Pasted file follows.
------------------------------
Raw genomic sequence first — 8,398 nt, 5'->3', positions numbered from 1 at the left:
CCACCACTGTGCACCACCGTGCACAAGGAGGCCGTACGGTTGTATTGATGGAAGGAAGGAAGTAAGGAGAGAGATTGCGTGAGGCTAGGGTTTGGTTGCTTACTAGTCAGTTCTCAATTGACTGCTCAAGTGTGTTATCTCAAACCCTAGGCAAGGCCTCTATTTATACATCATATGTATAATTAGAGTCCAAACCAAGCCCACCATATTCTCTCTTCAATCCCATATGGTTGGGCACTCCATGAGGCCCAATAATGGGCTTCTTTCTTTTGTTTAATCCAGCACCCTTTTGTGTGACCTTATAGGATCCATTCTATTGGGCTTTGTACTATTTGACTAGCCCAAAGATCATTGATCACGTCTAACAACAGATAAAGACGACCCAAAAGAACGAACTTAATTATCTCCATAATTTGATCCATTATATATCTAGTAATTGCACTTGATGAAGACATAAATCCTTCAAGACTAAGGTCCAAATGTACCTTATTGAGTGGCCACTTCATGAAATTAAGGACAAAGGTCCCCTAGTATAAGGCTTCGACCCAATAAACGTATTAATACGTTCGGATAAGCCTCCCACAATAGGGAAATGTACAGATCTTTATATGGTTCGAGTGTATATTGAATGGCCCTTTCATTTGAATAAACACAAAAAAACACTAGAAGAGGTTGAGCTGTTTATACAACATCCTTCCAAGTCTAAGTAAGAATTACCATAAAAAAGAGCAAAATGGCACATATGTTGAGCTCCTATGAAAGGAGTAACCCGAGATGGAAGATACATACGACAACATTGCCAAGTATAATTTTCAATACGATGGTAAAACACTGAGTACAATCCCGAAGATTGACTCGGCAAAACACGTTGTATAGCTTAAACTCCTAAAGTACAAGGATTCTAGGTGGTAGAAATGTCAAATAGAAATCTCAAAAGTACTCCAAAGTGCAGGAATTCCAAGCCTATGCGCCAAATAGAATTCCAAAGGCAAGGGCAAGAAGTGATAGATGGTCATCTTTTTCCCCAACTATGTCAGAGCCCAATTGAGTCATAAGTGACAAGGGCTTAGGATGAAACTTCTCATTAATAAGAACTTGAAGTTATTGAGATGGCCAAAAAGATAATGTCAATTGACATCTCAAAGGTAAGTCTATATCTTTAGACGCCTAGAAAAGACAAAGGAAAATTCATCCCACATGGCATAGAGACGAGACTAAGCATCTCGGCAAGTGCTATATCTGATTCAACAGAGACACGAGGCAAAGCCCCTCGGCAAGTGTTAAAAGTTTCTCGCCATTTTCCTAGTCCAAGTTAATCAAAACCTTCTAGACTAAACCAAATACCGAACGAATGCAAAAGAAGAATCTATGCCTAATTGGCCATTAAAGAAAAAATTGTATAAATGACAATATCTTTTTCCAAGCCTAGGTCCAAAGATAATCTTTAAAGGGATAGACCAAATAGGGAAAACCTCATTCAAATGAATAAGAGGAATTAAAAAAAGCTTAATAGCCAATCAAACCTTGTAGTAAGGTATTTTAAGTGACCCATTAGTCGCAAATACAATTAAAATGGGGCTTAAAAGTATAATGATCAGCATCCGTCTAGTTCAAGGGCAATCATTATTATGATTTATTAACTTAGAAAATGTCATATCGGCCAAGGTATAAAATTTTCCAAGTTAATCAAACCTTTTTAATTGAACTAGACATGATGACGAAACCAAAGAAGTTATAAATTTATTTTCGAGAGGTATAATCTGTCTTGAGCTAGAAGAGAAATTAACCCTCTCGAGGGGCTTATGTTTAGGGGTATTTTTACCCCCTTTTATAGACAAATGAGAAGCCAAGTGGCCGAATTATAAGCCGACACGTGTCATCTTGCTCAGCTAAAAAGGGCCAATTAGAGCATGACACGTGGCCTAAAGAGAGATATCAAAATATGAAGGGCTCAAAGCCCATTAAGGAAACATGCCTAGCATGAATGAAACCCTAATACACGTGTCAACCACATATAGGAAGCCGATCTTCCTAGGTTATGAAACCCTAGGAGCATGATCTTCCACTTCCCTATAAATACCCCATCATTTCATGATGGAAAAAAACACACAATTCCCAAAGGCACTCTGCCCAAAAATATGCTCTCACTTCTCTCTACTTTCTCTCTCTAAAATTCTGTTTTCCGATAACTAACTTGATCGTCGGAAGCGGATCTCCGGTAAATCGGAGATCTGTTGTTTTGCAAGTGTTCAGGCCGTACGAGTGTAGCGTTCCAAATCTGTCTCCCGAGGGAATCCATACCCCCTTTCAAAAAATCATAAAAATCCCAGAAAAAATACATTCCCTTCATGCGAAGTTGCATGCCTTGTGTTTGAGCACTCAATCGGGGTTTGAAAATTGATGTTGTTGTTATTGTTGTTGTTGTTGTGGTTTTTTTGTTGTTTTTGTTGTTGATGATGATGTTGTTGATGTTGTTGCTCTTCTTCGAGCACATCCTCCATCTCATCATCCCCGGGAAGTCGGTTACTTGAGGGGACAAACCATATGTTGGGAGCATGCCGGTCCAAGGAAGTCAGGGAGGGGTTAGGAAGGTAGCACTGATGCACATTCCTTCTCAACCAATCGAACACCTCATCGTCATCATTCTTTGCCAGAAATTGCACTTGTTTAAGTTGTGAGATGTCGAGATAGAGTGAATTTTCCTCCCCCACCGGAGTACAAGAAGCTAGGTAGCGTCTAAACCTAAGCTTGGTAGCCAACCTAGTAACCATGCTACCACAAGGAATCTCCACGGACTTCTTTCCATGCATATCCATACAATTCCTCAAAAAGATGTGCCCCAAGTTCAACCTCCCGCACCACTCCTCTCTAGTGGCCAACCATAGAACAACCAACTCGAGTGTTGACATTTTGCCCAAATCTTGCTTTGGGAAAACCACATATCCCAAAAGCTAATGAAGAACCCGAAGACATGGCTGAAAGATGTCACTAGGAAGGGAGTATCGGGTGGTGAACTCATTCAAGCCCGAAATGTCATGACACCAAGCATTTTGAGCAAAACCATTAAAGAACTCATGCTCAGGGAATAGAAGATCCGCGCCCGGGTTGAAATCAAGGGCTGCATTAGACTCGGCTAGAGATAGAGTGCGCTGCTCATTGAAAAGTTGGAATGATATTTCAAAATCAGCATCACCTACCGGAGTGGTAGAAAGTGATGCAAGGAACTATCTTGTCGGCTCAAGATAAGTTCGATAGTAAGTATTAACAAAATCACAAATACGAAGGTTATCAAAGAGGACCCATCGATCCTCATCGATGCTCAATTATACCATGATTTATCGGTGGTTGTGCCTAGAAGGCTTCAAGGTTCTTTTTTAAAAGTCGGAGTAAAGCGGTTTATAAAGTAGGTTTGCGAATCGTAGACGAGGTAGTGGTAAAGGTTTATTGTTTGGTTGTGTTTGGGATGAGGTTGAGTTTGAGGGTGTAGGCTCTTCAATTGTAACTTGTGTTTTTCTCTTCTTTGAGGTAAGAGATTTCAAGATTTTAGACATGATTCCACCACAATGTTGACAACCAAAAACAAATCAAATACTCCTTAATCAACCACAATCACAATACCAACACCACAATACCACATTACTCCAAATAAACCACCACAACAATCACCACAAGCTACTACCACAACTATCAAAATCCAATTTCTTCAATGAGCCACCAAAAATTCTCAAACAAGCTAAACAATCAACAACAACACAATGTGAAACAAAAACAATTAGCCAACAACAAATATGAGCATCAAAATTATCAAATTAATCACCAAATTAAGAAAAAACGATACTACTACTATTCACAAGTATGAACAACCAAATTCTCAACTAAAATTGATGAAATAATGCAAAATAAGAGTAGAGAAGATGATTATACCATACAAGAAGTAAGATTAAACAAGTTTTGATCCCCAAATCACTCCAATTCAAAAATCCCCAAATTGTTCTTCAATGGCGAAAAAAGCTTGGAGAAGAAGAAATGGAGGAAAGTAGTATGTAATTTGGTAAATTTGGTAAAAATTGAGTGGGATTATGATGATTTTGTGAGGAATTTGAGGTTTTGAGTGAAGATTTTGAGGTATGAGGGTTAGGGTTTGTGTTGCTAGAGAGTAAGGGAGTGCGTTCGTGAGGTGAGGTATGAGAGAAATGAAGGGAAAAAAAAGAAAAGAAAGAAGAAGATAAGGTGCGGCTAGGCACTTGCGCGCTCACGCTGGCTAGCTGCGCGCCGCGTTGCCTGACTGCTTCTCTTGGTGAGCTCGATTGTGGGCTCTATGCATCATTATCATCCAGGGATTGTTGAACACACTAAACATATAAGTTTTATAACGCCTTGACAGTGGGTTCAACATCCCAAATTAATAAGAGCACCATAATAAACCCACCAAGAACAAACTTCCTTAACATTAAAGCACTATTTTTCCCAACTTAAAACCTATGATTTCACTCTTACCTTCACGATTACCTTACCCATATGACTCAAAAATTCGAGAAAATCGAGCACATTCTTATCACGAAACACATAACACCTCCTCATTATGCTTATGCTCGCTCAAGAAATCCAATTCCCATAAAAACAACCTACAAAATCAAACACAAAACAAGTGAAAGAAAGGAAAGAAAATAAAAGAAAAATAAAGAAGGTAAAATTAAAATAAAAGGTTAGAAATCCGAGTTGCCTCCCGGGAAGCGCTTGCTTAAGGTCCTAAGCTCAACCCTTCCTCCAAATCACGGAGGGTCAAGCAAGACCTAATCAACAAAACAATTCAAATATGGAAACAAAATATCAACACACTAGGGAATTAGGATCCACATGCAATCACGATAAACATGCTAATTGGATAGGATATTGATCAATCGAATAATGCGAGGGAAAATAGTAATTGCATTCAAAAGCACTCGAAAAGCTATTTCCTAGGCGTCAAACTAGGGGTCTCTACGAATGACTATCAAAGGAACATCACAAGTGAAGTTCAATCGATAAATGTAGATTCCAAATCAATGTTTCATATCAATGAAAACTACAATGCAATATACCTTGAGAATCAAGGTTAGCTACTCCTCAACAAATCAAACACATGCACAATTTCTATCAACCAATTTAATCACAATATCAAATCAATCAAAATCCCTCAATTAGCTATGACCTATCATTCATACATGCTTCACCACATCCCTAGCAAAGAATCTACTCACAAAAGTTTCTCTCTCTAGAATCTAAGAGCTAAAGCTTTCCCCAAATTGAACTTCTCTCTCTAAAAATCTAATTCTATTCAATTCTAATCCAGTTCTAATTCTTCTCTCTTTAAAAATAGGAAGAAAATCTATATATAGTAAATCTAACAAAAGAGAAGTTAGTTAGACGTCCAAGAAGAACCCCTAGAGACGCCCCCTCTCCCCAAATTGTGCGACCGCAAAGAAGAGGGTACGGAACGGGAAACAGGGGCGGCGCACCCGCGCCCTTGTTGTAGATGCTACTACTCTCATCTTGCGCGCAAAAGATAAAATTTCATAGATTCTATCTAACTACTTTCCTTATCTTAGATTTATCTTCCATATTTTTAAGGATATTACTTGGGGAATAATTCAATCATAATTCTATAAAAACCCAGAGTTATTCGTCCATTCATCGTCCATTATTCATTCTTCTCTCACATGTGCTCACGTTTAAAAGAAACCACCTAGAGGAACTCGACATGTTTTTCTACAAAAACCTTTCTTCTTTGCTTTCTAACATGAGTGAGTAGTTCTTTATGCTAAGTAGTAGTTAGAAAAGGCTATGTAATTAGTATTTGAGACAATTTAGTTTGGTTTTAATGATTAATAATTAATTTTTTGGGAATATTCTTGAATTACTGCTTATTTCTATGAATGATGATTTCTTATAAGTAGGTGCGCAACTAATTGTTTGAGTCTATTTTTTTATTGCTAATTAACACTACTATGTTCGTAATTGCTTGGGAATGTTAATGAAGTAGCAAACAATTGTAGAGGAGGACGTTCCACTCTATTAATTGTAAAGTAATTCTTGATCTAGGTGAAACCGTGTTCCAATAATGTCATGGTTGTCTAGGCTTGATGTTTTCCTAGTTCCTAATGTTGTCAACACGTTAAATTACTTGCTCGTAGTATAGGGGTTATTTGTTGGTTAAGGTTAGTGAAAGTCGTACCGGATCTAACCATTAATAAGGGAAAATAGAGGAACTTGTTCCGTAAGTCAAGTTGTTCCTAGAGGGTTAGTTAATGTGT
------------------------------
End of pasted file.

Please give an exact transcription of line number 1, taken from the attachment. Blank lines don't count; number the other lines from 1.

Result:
Raw genomic sequence first — 8,398 nt, 5'->3', positions numbered from 1 at the left: